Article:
Interpreting the NT: Day 2

Saturday, May 12, 2007


I don't have to say it but it was a long day. This picture seriously depicted what I felt like at the end of it all!

There was a lot to cover, which we did but we barely grazed the overview of the gospel of Mark and then to only reached Mark 1:18 in our study by the end of the day.

I have not done any book study on Mark before. Here are several distinct characteristics of the gospel that I find interesting.

  • Mark uses very limited vocabulary. If you compare Mark with Luke and Matthew, the Greek in Mark is easier to understand. It very often uses words like "and", "again" and "immediately".
  • The grammar in Mark is very interesting. It uses what is referred to as "historical present", a tense that is lost in our translation because it would have been grammatically “corrected” into past tense. Mark uses the present tense in the narrative accounts that happened in the past, and this helps gives a very dramatic effect to the accounts. It is a very effective form of communication, vivid with very powerful descriptions of events.*
  • It contains very interesting descriptive details not found in the other gospels. It may not necessary give the narratives a good flow in reading but it certainly makes it very colourful. For example, in Mark 2, the passage about Jesus healing a paralytic man has many interesting details, and Mark can even border on being verbose about it. Therefore, the narrator could have be an eye witness, i.e. Peter, whom Mark must have obtain the account from, must have been an eye witness. Scriptures in those times were read aloud - you can therefore imagine the impact of such a dramatic account of Jesus' life and ministry among the people.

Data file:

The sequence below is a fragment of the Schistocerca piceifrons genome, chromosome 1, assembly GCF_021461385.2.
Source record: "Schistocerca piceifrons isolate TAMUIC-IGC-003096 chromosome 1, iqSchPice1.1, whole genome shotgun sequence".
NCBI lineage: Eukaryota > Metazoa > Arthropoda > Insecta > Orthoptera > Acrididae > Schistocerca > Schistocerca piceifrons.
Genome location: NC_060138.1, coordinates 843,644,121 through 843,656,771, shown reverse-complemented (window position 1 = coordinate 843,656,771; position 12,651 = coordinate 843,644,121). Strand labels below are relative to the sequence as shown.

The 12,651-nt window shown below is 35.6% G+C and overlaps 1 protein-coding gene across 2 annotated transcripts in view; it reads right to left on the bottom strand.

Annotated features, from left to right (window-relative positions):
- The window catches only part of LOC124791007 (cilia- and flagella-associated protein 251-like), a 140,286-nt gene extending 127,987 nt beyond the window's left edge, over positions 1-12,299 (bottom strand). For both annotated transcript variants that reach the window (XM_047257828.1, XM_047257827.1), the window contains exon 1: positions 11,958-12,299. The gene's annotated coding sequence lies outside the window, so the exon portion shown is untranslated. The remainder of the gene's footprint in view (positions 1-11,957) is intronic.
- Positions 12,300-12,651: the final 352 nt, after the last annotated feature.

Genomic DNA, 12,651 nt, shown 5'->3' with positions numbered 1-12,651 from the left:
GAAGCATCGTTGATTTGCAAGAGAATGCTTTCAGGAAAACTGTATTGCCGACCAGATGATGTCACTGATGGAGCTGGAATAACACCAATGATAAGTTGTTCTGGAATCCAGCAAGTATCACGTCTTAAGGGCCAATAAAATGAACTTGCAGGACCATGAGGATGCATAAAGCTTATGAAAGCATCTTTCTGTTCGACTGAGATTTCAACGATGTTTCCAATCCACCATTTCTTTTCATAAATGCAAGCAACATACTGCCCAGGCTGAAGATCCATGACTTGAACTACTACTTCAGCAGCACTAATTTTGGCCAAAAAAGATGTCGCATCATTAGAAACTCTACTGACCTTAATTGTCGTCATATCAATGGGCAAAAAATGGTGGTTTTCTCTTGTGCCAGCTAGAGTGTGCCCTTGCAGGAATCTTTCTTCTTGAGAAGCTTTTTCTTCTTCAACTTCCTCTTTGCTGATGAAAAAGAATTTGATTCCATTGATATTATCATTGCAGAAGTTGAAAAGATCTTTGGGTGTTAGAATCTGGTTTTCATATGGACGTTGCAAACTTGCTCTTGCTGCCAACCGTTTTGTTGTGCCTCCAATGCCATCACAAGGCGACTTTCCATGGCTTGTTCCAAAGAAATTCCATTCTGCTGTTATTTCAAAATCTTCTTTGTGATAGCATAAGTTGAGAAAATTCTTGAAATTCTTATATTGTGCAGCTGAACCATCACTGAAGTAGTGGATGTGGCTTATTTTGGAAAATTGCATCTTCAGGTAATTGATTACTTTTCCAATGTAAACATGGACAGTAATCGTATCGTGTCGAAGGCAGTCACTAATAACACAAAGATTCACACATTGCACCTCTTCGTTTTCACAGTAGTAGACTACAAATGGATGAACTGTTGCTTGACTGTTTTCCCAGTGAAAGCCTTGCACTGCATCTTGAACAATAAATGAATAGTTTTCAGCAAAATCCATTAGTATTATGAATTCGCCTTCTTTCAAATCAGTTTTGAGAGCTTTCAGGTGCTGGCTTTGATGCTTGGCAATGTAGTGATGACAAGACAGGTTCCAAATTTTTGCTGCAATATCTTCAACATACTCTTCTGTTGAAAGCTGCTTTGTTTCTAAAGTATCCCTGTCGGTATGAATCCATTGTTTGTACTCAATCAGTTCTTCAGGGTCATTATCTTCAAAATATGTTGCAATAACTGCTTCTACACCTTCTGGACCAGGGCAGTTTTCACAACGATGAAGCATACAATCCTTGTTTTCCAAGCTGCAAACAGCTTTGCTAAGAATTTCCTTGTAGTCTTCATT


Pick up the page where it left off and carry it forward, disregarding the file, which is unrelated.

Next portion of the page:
• It also has many emotional details in his description. For instance, in Mark 1:40-41, Jesus was moved with pity or even anger, according to certain manuscript.
  • One of the major theme in Mark is discipleship. The authority of Jesus is also very strongly seen in the gospel.
  • Mark is not written chronologically but has a thematic flow in his writing.
  • Mark paints in quite a negative sense the people who followed Jesus.
  • The evangelist uses a sandwich technique in writing. For example, the account of Jairus who approached Jesus to heal his daughter sandwiches another incident in the center, i.e. the healing of the unclean woman who only wanted to touch Jesus to be healed. What is Mark trying to tell us about Jairus by using the woman's account?
  • Even though Mark is a narrative, it is a highly structure piece of work.
  • Vincent Taylor (1900s) through form criticism has segregated from Mark (1) pronouncement stories, (2) miracle stories, (3) stories about Jesus, (4) Markan construction, (5) summay statements, and (6) sayings and parables.
pearlie
Picture by Gözde Otman

*Note: I don't know but I sometimes write in the "historical present" sense myself, especially when I write about biblical passages, because I see it as living and active. For example, I would write "Paul says that ..." rather than "Paul said that ..." because Paul is still saying whatever he is saying to me right now. I got faulted on that in one of my OT papers not long ago, which I am not very happy about, but I don't think I will want to change the way I write.

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3 comment(s)

  1. Pearlie,
    I always appreciate how Mark sounds so exciting - like he hits the ground running. I'll look for these other attributes next time I read it.

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  2. And duh, of course Paul still "says" that. I can't imagine saing he "said" that because the Bible speaks to us now.

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  3. like he hits the ground running
    I like this description of him :)

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